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I want to know the meaning of perl special variables $-[0] and $+[0]

I have googled and found that $- represent number of lines left on the page and $+ represent the last bracket matched by the last search pattern.

But my question is what $-[0] and $+[0] means in context of regular expressions.

Let me know if code sample is required.

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Did you read the perlvar perldoc? perldoc.perl.org/perlvar.html The example on $+[0] is quite clear. –  J-16 SDiZ Jun 25 '12 at 9:53
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The variables you're looking for are @- and @+. –  flesk Jun 25 '12 at 9:55
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i don't know why everyone act so harsh and downvote when i ask noob questions...i have just started working on perl and obviously i was not familiar with @-..i have been given task of reading some existing code and there was no @- so how would I know about it..I have spend an hour searching for $-[0] and playing with the code to understand it myself before asking this question....is stackoverflow not for noobs? –  Saumitra Jun 25 '12 at 10:01
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@raina77ow i searched the manual but as I mentioned I was searching for $-[0] so it gave no matching results....anyway I got your point –  Saumitra Jun 25 '12 at 10:10
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+1 for noob support. I remember the first time I saw $_[0] in a subroutine. Had me scratching my head a bit. –  Bill Ruppert Jun 25 '12 at 12:26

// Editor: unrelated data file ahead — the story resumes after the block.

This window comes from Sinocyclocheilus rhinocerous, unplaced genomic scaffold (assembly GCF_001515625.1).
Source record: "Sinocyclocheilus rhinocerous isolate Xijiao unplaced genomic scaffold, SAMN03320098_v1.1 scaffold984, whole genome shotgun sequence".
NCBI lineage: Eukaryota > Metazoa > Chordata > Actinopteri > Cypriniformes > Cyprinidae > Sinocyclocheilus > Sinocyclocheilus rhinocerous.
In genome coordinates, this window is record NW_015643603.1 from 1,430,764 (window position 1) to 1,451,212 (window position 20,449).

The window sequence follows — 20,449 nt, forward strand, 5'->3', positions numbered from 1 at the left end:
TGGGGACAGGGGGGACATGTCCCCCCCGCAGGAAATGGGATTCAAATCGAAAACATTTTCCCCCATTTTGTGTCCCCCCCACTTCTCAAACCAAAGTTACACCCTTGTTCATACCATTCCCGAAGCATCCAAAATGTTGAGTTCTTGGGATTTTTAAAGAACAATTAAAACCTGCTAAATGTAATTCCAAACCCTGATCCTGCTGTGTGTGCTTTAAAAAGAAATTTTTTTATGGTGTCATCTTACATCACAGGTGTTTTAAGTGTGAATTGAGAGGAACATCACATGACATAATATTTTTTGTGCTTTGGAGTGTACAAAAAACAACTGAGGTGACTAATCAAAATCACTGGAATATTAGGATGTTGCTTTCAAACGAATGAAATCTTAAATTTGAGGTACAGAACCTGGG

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3 Answers 3

up vote 10 down vote accepted

See perldoc perlvar about @+ and @-.

$+[0] is the offset into the string of the end of the entire match.

$-[0] is the offset of the start of the last successful match.

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These are both elements from an array (indicated by the square brackets and number), so you want to search for @- (the array) and not $- (an unrelated scalar variable).

The commend

perldoc perlvar 

explains Perl's special variables. If you search in there for @- you will find.

$-[0] is the offset of the start of the last successful match. $-[n] is the offset of the start of the substring matched by n-th subpattern, or undef if the subpattern did not match.

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Adding example for better understanding of $-[0],$+[0]

Also adding info on variable $+

use strict;
use warnings;

my $str="This is a Hello World program";
$str=~/Hello/;

local $\="\n"; # Used to separate output 

print $-[0]; # $-[0] is the offset of the start of the last successful match. 

print $+[0]; # $+[0] is the offset into the string of the end of the entire match. 

$str=~/(This)(.*?)Hello(.*?)program/;

print $str;

print $+;                    # This returns the last bracket result match 

Output:

D:\perlex>perl perlvar.pl
10                           # position of 'H' in str
15                           # position where match ends in str
This is a Hello World program
 World
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thanks for the nice example..the concept of @+ @- $- $+ are completely clear to me now...but this will definitely help future visitors +1 –  Saumitra Jun 25 '12 at 17:55
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